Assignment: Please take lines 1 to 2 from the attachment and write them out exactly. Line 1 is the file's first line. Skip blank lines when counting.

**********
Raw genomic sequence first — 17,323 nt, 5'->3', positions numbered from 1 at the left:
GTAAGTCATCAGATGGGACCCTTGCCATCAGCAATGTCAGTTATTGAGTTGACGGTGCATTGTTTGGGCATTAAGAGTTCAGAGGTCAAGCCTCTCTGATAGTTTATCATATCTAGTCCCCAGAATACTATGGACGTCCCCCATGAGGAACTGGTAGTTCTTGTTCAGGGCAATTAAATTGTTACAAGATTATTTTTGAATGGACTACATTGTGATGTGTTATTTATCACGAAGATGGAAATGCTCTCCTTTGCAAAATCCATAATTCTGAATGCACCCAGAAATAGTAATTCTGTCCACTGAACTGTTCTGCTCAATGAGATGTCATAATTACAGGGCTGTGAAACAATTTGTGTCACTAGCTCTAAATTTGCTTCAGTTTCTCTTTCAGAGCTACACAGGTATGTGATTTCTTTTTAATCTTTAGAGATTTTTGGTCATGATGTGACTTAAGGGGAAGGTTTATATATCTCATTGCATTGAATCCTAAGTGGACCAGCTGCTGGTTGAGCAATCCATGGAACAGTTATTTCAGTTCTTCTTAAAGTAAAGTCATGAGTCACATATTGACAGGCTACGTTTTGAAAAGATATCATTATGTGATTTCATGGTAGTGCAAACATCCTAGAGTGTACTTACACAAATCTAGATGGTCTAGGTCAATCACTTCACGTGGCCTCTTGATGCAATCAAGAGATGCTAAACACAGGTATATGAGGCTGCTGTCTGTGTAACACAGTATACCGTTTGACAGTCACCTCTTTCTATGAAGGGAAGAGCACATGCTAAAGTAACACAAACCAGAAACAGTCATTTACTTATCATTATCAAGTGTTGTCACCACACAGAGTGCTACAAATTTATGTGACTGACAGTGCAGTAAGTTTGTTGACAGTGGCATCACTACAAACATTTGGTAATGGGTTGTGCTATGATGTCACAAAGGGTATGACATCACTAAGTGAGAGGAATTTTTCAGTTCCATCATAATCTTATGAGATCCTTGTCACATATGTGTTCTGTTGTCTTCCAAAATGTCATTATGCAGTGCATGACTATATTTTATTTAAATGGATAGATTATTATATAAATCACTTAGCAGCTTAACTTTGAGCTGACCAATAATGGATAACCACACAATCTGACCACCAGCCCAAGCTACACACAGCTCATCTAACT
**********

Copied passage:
Raw genomic sequence first — 17,323 nt, 5'->3', positions numbered from 1 at the left:
GTAAGTCATCAGATGGGACCCTTGCCATCAGCAATGTCAGTTATTGAGTTGACGGTGCATTGTTTGGGCATTAAGAGTTCAGAGGTCAAGCCTCTCTGATAGTTTATCATATCTAGTCCCCAGAATACTATGGACGTCCCCCATGAGGAACTGGTAGTTCTTGTTCAGGGCAATTAAATTGTTACAAGATTATTTTTGAATGGACTACATTGTGATGTGTTATTTATCACGAAGATGGAAATGCTCTCCTTTGCAAAATCCATAATTCTGAATGCACCCAGAAATAGTAATTCTGTCCACTGAACTGTTCTGCTCAATGAGATGTCATAATTACAGGGCTGTGAAACAATTTGTGTCACTAGCTCTAAATTTGCTTCAGTTTCTCTTTCAGAGCTACACAGGTATGTGATTTCTTTTTAATCTTTAGAGATTTTTGGTCATGATGTGACTTAAGGGGAAGGTTTATATATCTCATTGCATTGAATCCTAAGTGGACCAGCTGCTGGTTGAGCAATCCATGGAACAGTTATTTCAGTTCTTCTTAAAGTAAAGTCATGAGTCACATATTGACAGGCTACGTTTTGAAAAGATATCATTATGTGATTTCATGGTAGTGCAAACATCCTAGAGTGTACTTACACAAATCTAGATGGTCTAGGTCAATCACTTCACGTGGCCTCTTGATGCAATCAAGAGATGCTAAACACAGGTATATGAGGCTGCTGTCTGTGTAACACAGTATACCGTTTGACAGTCACCTCTTTCTATGAAGGGAAGAGCACATGCTAAAGTAACACAAACCAGAAACAGTCATTTACTTATCATTATCAAGTGTTGTCACCACACAGAGTGCTACAAATTTATGTGACTGACAGTGCAGTAAGTTTGTTGACAGTGGCATCACTACAAACATTTGGTAATGGGTTGTGCTATGATGTCACAAAGGGTATGACATCACTAAGTGAGAGGAATTTTTCAGTTCCATCATAATCTTATGAGATCCTTGTCACATATGTGTTCTGTTGTCTTCCAAAATGTCATTATGCAGTGCATGACTATATTTTATTTAAATGGATAGATTATTATATAAATCACTTAGCAGCTTAACTTTGAGCTGACCAATAATGGATAACCACACAATCTGACCACCAGCCCAAGCTACACACAGCTCATCTAACT